6 Illustrations of the High Cost of Downtime, As Told By Engineers

Perhaps no word in the manufacturing lexicon inspires so much dread as “downtime."

Reducing unplanned downtime is a critical component of running a modern manufacturing business. Getting the most out of the (extremely) capital intensive equipment found in 21st century plants demands keeping the line up and running. Rising labor costs also make time squandered in today’s economy more penal than ever.  We took to Reddit to get real engineers’ experiences with the issue.

1) “You Can’t Shut Off Molten Glass”

One contributor brought up his time working with a large glass factory where the furnaces were engaged 24 hours a day. That meant that molten glass ready for forming was constantly being churned out. Each machine that went down, the user indicated, could cost upwards of $2,000 per hour in wasted material inputs. If a major issue that impacted all the machines sprung up, that figure could balloon to $15,000 an hour.

2) The F-150 Show Must Go On

For one automotive giant, at least, downtime simply isn’t an option. One user cited a case where Ford spared no expense to keep its F-150 and F-250 lines up and running. When their local magnesium stamping supplier was experiencing downtime of their own, Ford chose to fly the stamping dies overseas to a European supplier. Then, they made a Trans-Atlantic flight each day to ship the parts produced in Europe to their American assembly plant until the local supplier got back up and running. That was the cheaper alternative to letting those pickup truck lines stop producing.

3) An Hour of Downtime = Half a Million Dollars

The oil industry was repeatedly referenced as one that incurs astronomical costs when production has to stop. A commenter provided some statistical context specific to deepwater rigs. Many deepwater drilling platforms can produce 200,000 barrels of oil each day, which breaks down to roughly 8,300 barrels per hour. With oil prices hovering around $60 per barrel, just one hour offline translates to $500,000.

4) “….And that’s why we now have a stupidly high quality generator hooked up to the plating department.”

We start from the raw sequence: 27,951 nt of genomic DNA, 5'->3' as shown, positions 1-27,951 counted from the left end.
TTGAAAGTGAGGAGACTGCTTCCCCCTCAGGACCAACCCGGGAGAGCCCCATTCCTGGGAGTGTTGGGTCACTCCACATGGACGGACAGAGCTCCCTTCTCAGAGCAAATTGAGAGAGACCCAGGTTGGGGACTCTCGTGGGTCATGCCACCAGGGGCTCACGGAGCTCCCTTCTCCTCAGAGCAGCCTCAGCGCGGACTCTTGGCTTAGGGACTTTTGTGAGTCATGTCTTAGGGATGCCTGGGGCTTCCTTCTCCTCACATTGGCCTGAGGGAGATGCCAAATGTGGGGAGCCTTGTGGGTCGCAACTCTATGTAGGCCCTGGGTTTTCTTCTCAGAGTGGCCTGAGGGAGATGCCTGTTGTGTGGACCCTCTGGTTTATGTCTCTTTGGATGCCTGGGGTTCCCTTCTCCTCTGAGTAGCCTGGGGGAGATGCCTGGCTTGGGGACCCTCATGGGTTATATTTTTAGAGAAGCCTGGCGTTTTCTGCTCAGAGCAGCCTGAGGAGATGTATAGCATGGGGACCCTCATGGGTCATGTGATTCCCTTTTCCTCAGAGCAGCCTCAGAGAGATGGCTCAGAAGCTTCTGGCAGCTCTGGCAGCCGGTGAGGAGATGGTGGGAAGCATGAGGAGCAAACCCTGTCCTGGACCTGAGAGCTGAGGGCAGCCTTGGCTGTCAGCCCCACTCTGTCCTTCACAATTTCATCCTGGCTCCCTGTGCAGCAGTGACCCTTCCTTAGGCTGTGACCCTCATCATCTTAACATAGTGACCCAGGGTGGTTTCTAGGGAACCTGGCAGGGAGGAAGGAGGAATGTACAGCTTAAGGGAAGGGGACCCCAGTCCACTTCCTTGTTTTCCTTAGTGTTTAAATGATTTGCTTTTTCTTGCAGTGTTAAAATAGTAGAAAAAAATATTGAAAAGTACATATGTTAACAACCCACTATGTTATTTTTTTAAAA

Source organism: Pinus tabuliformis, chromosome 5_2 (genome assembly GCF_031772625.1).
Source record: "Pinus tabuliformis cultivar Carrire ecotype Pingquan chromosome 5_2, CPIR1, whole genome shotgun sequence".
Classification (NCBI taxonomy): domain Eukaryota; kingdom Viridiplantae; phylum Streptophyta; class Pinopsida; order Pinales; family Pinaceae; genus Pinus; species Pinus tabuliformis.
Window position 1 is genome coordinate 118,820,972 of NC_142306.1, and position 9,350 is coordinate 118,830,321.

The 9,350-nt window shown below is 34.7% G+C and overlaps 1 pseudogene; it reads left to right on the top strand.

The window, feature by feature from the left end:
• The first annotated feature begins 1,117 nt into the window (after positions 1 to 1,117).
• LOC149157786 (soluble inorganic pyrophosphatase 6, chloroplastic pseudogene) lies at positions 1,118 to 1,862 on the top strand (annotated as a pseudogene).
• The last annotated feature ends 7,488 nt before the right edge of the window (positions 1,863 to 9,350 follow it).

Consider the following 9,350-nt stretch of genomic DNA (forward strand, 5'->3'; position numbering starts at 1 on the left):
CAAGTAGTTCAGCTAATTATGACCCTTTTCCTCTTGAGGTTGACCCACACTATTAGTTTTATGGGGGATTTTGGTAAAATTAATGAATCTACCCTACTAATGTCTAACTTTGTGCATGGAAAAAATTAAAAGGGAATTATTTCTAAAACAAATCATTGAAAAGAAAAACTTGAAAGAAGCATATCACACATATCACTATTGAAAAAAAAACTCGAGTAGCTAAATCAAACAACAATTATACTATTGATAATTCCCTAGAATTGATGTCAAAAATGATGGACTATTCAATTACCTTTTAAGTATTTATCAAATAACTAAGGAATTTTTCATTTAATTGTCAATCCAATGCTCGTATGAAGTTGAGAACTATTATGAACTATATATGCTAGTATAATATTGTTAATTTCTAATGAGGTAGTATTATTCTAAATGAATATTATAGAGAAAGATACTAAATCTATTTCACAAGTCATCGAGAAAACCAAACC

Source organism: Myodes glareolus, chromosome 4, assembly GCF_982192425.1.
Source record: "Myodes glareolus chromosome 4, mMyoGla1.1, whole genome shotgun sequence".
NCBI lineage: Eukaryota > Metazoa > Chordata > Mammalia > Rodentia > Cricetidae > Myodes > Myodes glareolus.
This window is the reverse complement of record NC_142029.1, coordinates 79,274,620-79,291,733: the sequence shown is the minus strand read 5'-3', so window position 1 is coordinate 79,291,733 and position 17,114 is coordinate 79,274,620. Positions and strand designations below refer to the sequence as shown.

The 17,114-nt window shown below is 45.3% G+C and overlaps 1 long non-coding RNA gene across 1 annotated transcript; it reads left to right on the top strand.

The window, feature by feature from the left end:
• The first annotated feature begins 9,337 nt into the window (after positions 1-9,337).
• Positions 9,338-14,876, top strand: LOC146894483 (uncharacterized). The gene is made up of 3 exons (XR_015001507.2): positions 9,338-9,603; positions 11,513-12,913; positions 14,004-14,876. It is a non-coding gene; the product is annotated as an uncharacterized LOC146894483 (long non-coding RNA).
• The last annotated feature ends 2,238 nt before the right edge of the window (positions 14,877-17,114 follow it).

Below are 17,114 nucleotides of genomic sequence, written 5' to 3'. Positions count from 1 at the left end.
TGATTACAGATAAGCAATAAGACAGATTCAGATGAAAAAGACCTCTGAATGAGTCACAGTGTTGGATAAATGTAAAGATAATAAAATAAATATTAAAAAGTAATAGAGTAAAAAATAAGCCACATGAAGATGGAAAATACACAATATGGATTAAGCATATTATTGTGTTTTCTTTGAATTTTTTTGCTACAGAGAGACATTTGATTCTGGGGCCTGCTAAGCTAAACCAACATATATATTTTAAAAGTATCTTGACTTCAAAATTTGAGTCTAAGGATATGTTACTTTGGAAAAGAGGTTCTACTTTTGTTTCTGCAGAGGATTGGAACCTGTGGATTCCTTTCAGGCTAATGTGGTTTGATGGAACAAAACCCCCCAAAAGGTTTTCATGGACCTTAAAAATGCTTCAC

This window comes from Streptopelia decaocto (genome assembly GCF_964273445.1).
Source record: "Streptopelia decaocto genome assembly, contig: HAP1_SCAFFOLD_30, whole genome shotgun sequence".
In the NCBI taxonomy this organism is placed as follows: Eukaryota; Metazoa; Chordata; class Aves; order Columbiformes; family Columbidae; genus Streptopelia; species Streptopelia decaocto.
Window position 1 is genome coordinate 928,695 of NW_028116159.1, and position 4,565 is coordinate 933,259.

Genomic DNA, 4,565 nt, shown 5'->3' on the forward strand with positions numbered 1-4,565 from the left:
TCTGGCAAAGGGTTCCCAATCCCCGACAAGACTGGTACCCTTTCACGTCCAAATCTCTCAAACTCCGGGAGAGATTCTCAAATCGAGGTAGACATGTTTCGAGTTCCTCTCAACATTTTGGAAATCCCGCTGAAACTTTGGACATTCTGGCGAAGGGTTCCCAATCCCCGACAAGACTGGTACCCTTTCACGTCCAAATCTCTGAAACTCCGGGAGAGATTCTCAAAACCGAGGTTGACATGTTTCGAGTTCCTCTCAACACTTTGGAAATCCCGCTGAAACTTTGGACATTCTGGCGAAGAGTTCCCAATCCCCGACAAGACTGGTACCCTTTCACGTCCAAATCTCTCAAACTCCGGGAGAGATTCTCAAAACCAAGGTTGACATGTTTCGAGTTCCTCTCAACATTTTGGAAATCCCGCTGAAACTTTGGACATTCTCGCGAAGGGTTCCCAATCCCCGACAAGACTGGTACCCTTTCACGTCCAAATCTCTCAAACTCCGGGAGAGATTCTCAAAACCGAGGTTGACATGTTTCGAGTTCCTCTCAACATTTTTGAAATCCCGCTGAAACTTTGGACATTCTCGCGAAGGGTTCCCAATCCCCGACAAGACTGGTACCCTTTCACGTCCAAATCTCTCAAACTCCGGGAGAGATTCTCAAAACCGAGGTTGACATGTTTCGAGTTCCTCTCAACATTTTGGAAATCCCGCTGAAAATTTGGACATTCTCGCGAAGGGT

One engineer whose work involved electroplating for aircraft parts had this anecdote to share about the simplest of production failures: a loss of power. His plant was finishing up the post-processing of 3 batches of extremely high value components. In the midst of part of this process called hydrogen embrittlement relief, a car accident hit a power pole and caused an outage. The parts were in furnaces for heat treatment, and when the power went out, the furnaces did too. This meant the parts “dipped out of temperature, and basically permanently embrittled the steel.” The final cost? $60,000 for a 20 minute power outage.

5) In Copper Mining, if it’s not Fixed in a Day…Replace it

Possibly the clearest illustration of the cost of downtime came from a contributor who said his company had a simple rule governing the issue. This mining organization stipulated that if a machine went down, 24 hours would be allotted to bring it back up. Failing that, they’d move on and buy a brand new replacement. The user went on to guess that most of the equipment in question cost between $1 million and $1.5 million. The implication, of course, is that after a day or so that million dollars is outweighed by the cost of not producing in that time. 

Reading these anecdotes paints a pretty clear picture of why reducing unplanned downtime is a major driver behind the latest industry 4.0 technology. If you have your own story about expensive downtime, share it with us in a comment below.